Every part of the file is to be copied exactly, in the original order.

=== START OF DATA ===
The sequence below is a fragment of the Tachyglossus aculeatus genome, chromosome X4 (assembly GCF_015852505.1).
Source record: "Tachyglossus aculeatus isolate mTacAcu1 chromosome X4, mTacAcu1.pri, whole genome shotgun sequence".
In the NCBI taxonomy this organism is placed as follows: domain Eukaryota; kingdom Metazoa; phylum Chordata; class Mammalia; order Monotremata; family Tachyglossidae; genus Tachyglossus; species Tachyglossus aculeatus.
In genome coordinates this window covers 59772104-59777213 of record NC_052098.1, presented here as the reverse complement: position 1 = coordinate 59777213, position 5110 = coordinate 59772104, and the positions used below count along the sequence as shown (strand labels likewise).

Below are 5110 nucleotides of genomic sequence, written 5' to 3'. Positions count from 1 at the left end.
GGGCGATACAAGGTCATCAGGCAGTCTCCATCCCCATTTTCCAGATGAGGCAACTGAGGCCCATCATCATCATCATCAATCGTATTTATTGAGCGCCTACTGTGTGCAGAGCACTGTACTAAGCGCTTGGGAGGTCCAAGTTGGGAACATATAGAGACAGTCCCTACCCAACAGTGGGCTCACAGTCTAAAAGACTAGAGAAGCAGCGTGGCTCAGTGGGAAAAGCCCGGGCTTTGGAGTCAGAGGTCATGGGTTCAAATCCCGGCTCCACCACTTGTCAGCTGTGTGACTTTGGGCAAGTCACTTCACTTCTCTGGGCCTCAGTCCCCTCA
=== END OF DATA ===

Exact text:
The sequence below is a fragment of the Tachyglossus aculeatus genome, chromosome X4 (assembly GCF_015852505.1).
Source record: "Tachyglossus aculeatus isolate mTacAcu1 chromosome X4, mTacAcu1.pri, whole genome shotgun sequence".
In the NCBI taxonomy this organism is placed as follows: domain Eukaryota; kingdom Metazoa; phylum Chordata; class Mammalia; order Monotremata; family Tachyglossidae; genus Tachyglossus; species Tachyglossus aculeatus.
In genome coordinates this window covers 59772104-59777213 of record NC_052098.1, presented here as the reverse complement: position 1 = coordinate 59777213, position 5110 = coordinate 59772104, and the positions used below count along the sequence as shown (strand labels likewise).

Below are 5110 nucleotides of genomic sequence, written 5' to 3'. Positions count from 1 at the left end.
GGGCGATACAAGGTCATCAGGCAGTCTCCATCCCCATTTTCCAGATGAGGCAACTGAGGCCCATCATCATCATCATCAATCGTATTTATTGAGCGCCTACTGTGTGCAGAGCACTGTACTAAGCGCTTGGGAGGTCCAAGTTGGGAACATATAGAGACAGTCCCTACCCAACAGTGGGCTCACAGTCTAAAAGACTAGAGAAGCAGCGTGGCTCAGTGGGAAAAGCCCGGGCTTTGGAGTCAGAGGTCATGGGTTCAAATCCCGGCTCCACCACTTGTCAGCTGTGTGACTTTGGGCAAGTCACTTCACTTCTCTGGGCCTCAGTCCCCTCA